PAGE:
Jes Staley, CEO, Barclays PLC: “As a contributing member to the work of the FSB Task Force over the past 18 months, Barclays is pleased to be able to continue our involvement by joining this UNEP FI Working Group.  Putting the theory into practice – or exploring how best the Recommendations can be implemented – and creating greater transparency for all participants, is an endeavour we look forward to working on with our fellow Working Group participants.”

David Gall, Chief Group Risk Officer, National Australia Bank: “We recognise the growing demand for disclosure of information to assist investors, customers and shareholders make more informed decisions on carbon opportunities and risks. We are committed to making sure we have reliable and standardised information to guide our reporting – we made a commitment to carbon risk disclosure in 2015 and our work with the UN Environment is another example of this commitment.”

Luiz Carlos Angelotti, Executive Director, Bradesco: “Bradesco supports the Task Force initiative and believes that if companies and investors adopt its recommendations and include such [an] important issue in their strategic discussions… it will certainly facilitate the transition towards a lower-carbon economy, reducing asset price impacts and creating new business line opportunities for companies.”

Vasuki Shastry, Global Head, Public Affairs and Sustainability, Standard Chartered: “Climate change is a problem which requires global ambition and action; the work of the Taskforce on Climate-Related Financial Disclosures is an important step in delivering this. We look forward to working collaboratively through the UN Environment Programme to explore how these disclosures can be practically implemented by the banking sector.”

Ed Skyler, ‎Executive Vice President for Global Public Affairs, Citi: “The scale and sophistication of climate risk and opportunity continue to grow, and the finance sector has an important role in shaping the path forward. Working together to refine our approaches to enhanced disclosure will help accelerate the transition to a low-carbon economy.”‎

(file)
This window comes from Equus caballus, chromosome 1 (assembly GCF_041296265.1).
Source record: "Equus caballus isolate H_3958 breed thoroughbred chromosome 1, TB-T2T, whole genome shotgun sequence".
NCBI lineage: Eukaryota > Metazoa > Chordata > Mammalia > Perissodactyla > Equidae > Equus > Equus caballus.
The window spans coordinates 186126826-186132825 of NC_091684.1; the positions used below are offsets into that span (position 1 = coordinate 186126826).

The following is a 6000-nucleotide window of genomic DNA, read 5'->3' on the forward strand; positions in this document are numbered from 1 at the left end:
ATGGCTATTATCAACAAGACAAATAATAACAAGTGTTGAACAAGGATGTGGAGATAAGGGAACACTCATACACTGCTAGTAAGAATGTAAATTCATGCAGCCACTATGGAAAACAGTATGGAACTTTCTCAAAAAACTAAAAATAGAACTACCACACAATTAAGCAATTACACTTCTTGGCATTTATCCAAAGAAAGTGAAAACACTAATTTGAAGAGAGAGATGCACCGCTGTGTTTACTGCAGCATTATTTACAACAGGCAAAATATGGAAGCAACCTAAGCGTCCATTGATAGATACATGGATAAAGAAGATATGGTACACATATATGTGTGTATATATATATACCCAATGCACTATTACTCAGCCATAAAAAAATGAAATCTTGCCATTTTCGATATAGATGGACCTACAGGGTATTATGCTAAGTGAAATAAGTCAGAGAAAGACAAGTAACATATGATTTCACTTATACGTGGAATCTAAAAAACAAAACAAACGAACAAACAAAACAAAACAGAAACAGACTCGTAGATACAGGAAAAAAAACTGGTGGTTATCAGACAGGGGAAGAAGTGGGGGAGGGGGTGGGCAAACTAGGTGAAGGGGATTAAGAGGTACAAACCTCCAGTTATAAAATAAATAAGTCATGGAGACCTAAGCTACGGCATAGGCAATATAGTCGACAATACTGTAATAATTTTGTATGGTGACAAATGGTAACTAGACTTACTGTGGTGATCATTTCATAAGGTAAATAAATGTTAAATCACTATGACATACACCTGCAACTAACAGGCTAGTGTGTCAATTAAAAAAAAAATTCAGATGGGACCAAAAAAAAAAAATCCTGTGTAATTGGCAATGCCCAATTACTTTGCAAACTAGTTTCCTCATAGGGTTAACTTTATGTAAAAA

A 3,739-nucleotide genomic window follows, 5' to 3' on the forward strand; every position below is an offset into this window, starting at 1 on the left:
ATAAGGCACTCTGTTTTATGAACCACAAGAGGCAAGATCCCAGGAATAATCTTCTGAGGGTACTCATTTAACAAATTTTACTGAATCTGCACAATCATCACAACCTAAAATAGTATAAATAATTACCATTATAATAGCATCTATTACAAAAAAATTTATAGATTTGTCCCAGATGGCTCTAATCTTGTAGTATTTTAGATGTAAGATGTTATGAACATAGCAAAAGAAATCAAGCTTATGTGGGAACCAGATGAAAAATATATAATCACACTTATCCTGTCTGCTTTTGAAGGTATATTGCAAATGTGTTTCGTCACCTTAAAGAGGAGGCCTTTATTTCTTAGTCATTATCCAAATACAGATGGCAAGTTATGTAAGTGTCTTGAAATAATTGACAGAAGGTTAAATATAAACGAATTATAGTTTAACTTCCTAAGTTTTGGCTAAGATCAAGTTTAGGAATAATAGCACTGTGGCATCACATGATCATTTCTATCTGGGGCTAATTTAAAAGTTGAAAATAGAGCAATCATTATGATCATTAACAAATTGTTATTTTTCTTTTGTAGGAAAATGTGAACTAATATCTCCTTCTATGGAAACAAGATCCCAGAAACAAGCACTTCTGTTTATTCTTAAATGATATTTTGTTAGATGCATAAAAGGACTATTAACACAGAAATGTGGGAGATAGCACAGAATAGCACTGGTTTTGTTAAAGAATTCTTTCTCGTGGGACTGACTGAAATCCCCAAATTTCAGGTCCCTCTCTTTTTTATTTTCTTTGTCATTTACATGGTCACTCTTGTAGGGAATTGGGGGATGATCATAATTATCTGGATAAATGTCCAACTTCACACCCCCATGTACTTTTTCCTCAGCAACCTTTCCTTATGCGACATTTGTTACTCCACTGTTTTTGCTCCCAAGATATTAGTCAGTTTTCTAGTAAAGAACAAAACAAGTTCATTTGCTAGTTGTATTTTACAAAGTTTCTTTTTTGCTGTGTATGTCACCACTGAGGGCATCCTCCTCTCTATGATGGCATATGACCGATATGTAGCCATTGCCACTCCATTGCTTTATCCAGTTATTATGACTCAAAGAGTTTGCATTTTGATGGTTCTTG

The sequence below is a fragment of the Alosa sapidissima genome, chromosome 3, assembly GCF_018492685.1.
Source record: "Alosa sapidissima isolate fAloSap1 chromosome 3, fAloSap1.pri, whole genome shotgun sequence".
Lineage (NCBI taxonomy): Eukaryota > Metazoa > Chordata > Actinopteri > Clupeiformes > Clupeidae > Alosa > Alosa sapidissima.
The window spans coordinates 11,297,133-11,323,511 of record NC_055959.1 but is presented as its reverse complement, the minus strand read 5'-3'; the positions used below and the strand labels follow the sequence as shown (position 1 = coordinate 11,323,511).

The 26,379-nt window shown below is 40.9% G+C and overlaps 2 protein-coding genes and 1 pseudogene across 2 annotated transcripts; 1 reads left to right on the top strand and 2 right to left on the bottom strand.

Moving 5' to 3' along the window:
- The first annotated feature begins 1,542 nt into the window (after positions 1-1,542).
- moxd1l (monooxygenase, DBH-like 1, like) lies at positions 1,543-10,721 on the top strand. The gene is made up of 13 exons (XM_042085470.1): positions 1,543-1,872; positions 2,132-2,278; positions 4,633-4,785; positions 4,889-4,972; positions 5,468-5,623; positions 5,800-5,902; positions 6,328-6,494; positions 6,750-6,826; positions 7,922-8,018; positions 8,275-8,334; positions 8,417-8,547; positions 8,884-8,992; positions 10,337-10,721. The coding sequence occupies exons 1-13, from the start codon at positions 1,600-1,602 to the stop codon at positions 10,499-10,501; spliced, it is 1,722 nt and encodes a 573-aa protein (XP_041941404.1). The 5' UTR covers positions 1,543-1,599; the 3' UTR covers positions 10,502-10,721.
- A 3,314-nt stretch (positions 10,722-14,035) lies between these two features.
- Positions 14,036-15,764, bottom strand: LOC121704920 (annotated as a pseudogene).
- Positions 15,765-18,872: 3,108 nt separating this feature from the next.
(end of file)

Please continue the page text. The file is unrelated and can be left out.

Liselotte Arni, Head Environmental and Social Risk, UBS: “We welcome and support the recommendations of the Task Force on Climate-related Financial Disclosures. They represent a major step forward to help businesses and investors assess the risks associated with climate change. We look forward to working with other banks on implementing the TFCD’s recommendations.”

Denise Hills, Sustainability Superintendent, Itaú, and Co-chair of the UNEP FI Steering Committee: “Our participation in this UNEP FI initiative strengthens our commitment to a global economy in transition. At the same time, it reinforces our purpose to be a transformation agent to add value for our clients, shareholders and society in an ethical, consistent and responsible way.”

The UN Environment Finance Initiative is a partnership between UNEP and the global financial sector created in the wake of the 1992 Earth Summit with a mission to promote sustainable finance. Over 200 financial institutions, including banks, insurers and investors, work with UN Environment to understand today’s environmental challenges, why they matter to finance, and how to actively participate in addressing them.